“The overwhelming majority of courts that have confronted the issue have concluded that a plaintiff who suffers only economic loss as the result of a defective product may have no recovery in strict liability or negligence, though such damages may be pursued under a breach of warranty theory of liability.” E. Miss. Elec. Power Ass’n v. Porcelain Prods. Co., 729 F.Supp. 512, 514 (S.D.Miss. 1990). This is known as the economic loss doctrine or economic loss rule. See Lyndon Prop. Ins. Co. v. Duke Levy & Assocs., LLC, 475 F.3d 268, 274 (5th Cir. 2007).

Although the Mississippi Supreme Court has never adopted the economic loss doctrine, it has been applied by federal courts in Mississippi forced to make an Erie-guess about Mississippi law. E.g., E. Miss. Elec. Power, 729 F.Supp. at 514; Lee v. Gen. Motors Corp., 950 F.Supp. 170, 172 (S.D.Miss. 1996). The Mississippi Court of Appeals, however, has taken up the issue. It agreed with the above-cited federal court cases that the economic loss doctrine applies in Mississippi. State Farm Mut. Auto. Ins. Co. v. Ford Motor Co., 736 So.2d 384, 387 (Miss. Ct. App. 1999).

Webb Group argues that this Court should not apply the economic loss doctrine because this crash caused severe injuries and death, unlike less severe product failures in other cases to have applied the economic loss doctrine. It suggests that the doctrine “is inapplicable where there is a sudden and deadly failure of the product that renders it unreasonably dangerous.” Docket No. 172, at 2. Alternatively, Webb Group asks this Court to apply an intermediate form of the rule permitting economic loss cases to proceed where the risk of physical harm was significant even if the plaintiff was not physically harmed. Id. at 12-16.

Although this helicopter accident resulted in more serious personal injuries than other cases to have applied the economic loss doctrine, it does not follow that the rule should be abolished so that Webb Group may recover. There is another set of plaintiffs in this consolidated civil action – the Wells plaintiffs – who did suffer significant personal injuries in the helicopter crash and now seek damages from Robinson. If one of the purposes of tort and strict liability is to force manufacturers to internalize the physical and emotional costs to consumers caused by defective products (via settlements and verdicts from wrongful death/personal injury suits, etc.), see State Farm, 736 So.2d at 387, then this consolidated action satisfies that purpose because the Wells plaintiffs are pursuing claims for physical and emotional injury again Robinson.

It may be that the intermediate, risk-based rule proposed by Webb Group provides more protection to consumers by expanding the pool of potential plaintiffs, thereby forcing manufacturers to make safer products – or it may not be. That is an empirical question beyond the scope of the present briefing. All agree, however, that the body ultimately charged with balancing the issues inherent in that question is the Mississippi Supreme Court.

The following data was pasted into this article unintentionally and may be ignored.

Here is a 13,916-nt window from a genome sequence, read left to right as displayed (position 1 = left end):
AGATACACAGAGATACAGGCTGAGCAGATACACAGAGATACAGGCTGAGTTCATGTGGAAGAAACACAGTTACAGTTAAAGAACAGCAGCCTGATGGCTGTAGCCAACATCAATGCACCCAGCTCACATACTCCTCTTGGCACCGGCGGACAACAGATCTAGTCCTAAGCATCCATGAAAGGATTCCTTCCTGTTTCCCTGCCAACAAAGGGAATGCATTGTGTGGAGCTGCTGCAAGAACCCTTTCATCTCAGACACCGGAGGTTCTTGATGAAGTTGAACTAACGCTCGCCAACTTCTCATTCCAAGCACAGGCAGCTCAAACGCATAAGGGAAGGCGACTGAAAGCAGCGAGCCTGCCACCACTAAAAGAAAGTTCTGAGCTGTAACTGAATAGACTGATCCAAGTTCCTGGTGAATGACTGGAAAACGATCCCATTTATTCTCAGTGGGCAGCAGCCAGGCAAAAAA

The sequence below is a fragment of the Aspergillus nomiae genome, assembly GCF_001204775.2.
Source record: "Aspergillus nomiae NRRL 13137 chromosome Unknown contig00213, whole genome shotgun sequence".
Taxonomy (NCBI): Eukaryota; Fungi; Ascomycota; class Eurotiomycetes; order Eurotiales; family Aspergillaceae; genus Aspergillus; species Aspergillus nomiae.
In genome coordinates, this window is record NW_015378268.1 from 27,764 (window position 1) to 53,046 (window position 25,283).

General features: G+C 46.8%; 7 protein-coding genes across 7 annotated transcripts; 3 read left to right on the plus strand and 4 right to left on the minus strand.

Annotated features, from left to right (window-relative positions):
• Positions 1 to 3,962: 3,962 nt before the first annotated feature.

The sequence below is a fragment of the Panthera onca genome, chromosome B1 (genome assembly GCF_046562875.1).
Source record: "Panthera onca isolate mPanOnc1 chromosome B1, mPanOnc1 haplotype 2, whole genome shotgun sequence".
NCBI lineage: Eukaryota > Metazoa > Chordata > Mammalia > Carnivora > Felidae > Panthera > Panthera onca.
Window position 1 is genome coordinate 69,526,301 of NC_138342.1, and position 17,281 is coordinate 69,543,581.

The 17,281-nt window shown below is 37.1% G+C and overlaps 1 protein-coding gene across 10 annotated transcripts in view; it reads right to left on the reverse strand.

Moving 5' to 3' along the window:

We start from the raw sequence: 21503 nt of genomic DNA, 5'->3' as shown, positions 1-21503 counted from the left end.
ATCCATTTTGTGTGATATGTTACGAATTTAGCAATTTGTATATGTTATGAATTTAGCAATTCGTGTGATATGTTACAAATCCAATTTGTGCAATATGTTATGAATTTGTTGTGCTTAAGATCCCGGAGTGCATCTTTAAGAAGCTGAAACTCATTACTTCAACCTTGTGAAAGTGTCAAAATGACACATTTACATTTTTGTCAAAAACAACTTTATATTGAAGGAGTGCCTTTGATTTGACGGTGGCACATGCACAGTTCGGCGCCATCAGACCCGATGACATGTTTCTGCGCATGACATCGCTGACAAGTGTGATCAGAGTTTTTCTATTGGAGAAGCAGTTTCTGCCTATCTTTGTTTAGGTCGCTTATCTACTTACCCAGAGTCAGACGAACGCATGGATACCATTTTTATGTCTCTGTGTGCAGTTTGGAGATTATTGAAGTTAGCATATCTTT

Until that court says otherwise, the undersigned sees no reason to deviate from the conclusions of the Mississippi Court of Appeals and of its colleagues in this Court. The economic loss doctrine bars Webb Group’s negligence, strict liability, and warning theories.

Finally, although this Court cannot certify the question to the Mississippi Supreme Court, at a point in the near future the parties should be prepared to discuss whether it is appropriate to make this issue immediately appealable under 28 U.S.C. § 1292(b).

B. Motion for Summary Judgment – Warranty Theories

1. Express Warranties

Webb Group’s helicopter was delivered with two express limited warranties. The first stated that Robinson would repair or replace defective parts appearing within two years of the helicopter’s delivery date or the helicopter’s first 1, 000 hours of operation, whichever came first.

In this case, it is undisputed that the crash occurred more than two years after the helicopter was delivered to Webb Group. By then, the first express warranty had expired. It does not matter that the helicopter had had only been flown for 237 hours, short of the 1, 000-hour threshold in that warranty.

Webb Group argues that the two-year limitation is unconscionable because Robinson knew about the mast rocking problem for years but failed to take remedial action. Appropriate remediation, it says, would have been replacement of the front gearbox mounts.

Mississippi law permits courts to strike unconscionable terms. See Miss. Code Ann. § 75-2-302. The word “unconscionable” “defies lawyer-like definition. It is a term borrowed from moral philosophy and ethics. As close to a definition as we are likely to get is that which affronts the sense of decency.” Covenant Health & Rehab. of Picayune, LP v. Estate of Moulds ex rel. Braddock, 14 So.3d 695, 699 (Miss. 2009) (quotation marks and citations omitted).